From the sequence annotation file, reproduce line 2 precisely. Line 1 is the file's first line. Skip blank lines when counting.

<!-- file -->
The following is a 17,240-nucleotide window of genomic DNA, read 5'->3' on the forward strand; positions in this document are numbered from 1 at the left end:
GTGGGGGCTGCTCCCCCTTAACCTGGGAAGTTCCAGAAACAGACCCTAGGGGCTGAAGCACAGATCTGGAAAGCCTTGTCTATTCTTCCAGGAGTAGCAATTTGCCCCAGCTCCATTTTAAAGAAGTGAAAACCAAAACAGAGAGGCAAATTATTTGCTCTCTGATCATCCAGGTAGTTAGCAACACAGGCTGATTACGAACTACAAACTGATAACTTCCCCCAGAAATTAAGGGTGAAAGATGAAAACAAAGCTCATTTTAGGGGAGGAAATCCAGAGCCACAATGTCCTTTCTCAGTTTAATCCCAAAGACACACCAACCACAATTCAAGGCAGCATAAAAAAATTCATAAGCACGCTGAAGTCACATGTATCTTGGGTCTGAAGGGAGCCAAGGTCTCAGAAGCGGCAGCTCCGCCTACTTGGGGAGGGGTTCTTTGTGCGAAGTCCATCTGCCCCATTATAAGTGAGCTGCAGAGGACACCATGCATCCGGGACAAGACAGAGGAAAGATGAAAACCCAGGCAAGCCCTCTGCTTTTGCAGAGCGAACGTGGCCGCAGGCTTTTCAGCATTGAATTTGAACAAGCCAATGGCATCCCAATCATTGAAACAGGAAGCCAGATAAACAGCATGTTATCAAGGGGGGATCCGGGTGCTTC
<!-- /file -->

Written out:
GTGGGGGCTGCTCCCCCTTAACCTGGGAAGTTCCAGAAACAGACCCTAGGGGCTGAAGCACAGATCTGGAAAGCCTTGTCTATTCTTCCAGGAGTAGCAATTTGCCCCAGCTCCATTTTAAAGAAGTGAAAACCAAAACAGAGAGGCAAATTATTTGCTCTCTGATCATCCAGGTAGTTAGCAACACAGGCTGATTACGAACTACAAACTGATAACTTCCCCCAGAAATTAAGGGTGAAAGATGAAAACAAAGCTCATTTTAGGGGAGGAAATCCAGAGCCACAATGTCCTTTCTCAGTTTAATCCCAAAGACACACCAACCACAATTCAAGGCAGCATAAAAAAATTCATAAGCACGCTGAAGTCACATGTATCTTGGGTCTGAAGGGAGCCAAGGTCTCAGAAGCGGCAGCTCCGCCTACTTGGGGAGGGGTTCTTTGTGCGAAGTCCATCTGCCCCATTATAAGTGAGCTGCAGAGGACACCATGCATCCGGGACAAGACAGAGGAAAGATGAAAACCCAGGCAAGCCCTCTGCTTTTGCAGAGCGAACGTGGCCGCAGGCTTTTCAGCATTGAATTTGAACAAGCCAATGGCATCCCAATCATTGAAACAGGAAGCCAGATAAACAGCATGTTATCAAGGGGGGATCCGGGTGCTTC